The fate of 17 Royal Media Services transmitters hangs in the balance after the court failed to extend an order stopping them from being shut down.
High court judge David Majanja yesterday said the Communications Commission of Kenya acted within the law when it shut down RMS frequencies that were operating illegally.
Majanja declined to extend the orders that were initially issued on Sunday. He instead directed the parties to go back to court on February 14 to argue the case before Justice Erick Ogola.
The two parties were also asked to exchange court documents before the hearing date. Yesterday, CCK accused RMS of duping the court when it obtained the special orders.
Lawyer Wambua Kilonzo told Majanja that RMS is aware of a court order, dated January 30, allowing it to shut down the illegal transmitters.
"The warrant to confiscate (the transmitters) was duly issued by a magistrate court and it was shown to RMS guards manning the transmitters," said Wambua.
The lawyer said the transmitters will be used as evidence in a criminal case against RMS. The dispute between the CCK and RMS began on August 9 last year when the regulator accused the company of operating in unauthorised locations.
The CCK ordered RMS to instead relocate the stations to undefined designated broadcast sites failure to which they will be switched off. The state regulator accuses RMS of failing to obtain licenses for the transmitters operating in Narok, Nakuru, Malindi and Ukambani.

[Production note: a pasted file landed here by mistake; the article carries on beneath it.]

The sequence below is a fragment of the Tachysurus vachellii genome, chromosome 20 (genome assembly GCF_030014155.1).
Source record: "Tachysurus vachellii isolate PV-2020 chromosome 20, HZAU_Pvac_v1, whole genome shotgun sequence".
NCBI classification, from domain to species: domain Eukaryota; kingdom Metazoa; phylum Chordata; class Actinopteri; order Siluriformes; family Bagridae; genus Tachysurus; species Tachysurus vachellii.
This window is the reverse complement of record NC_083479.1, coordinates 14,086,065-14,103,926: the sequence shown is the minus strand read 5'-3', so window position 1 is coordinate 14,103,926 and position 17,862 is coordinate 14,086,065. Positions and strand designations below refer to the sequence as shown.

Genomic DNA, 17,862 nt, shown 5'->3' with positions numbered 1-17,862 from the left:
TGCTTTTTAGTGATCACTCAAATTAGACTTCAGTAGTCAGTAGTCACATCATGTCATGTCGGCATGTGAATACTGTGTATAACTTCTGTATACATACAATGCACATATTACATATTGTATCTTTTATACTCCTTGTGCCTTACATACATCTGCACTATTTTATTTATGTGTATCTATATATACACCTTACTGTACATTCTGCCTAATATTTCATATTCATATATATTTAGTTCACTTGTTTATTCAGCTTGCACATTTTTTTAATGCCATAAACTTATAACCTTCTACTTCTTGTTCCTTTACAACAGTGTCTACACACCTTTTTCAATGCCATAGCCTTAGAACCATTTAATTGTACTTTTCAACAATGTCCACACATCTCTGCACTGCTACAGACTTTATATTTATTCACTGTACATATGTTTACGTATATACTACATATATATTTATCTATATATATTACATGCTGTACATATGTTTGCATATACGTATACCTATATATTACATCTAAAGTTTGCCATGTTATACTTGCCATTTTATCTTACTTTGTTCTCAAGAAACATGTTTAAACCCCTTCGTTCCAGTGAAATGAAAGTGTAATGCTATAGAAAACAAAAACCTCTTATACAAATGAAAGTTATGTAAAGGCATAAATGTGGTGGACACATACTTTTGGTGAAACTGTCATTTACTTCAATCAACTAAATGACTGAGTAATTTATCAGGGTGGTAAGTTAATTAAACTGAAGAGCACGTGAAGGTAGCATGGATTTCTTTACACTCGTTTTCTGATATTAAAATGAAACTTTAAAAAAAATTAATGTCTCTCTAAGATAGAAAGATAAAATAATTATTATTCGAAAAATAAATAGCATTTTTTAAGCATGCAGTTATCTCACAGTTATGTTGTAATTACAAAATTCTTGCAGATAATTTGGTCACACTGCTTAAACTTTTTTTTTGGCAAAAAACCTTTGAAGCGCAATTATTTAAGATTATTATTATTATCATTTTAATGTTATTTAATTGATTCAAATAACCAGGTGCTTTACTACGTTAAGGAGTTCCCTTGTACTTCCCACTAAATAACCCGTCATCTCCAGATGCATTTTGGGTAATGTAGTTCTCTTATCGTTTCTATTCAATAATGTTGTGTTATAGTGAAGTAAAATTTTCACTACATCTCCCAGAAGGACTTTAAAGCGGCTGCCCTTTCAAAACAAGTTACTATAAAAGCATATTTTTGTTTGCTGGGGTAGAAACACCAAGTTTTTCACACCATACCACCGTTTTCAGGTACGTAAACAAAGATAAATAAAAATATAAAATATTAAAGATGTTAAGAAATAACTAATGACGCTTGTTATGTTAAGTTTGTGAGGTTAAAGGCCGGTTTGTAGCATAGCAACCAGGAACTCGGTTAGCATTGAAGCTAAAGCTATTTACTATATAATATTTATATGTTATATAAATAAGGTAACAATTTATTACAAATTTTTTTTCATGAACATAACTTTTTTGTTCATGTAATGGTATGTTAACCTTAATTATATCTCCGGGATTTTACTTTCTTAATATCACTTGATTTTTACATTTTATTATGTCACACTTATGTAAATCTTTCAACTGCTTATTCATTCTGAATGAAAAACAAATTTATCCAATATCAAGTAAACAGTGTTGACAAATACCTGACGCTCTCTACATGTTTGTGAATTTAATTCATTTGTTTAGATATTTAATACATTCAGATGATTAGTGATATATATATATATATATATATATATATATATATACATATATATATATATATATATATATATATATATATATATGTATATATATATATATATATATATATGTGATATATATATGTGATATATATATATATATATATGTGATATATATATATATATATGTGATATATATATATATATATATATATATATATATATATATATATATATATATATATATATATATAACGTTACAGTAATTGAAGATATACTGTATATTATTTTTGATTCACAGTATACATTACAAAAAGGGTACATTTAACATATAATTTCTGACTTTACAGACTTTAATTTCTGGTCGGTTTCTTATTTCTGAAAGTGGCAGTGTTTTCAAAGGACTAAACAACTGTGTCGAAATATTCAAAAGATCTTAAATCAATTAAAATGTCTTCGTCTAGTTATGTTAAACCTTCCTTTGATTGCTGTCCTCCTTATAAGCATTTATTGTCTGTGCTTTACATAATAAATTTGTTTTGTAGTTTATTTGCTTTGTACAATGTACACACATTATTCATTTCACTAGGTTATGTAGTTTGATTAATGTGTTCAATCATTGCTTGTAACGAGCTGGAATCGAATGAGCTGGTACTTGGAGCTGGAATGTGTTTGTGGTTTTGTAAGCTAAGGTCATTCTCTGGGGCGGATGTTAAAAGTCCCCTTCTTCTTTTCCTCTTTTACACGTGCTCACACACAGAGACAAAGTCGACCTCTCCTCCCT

Some of the transmitters, located in non-designated broadcasting sites, are causing harmful interferences to other broadcasters, aviation and other critical services.
The stations affected by the switch-off include Citizen Radio, Maa, Inooro, Musyi, Wimwaro, Muuga and Citizen TV. Initially, CCK had asked the company to install suitable band pass filters to prevent interference with other frequencies.
According to a letter sent to RMS on August 3 last year, the regulator accused the media company of failing to install band pass filters for its stations and failing to obtain approval for transmitters in Limuru, Webuye, Eldoret, Londiani and Kisekini.
CCK says the illegal transmitters are interfering with other broadcasters in East Africa and the avionic communication, thus threatening the safety of Kenya's airspace.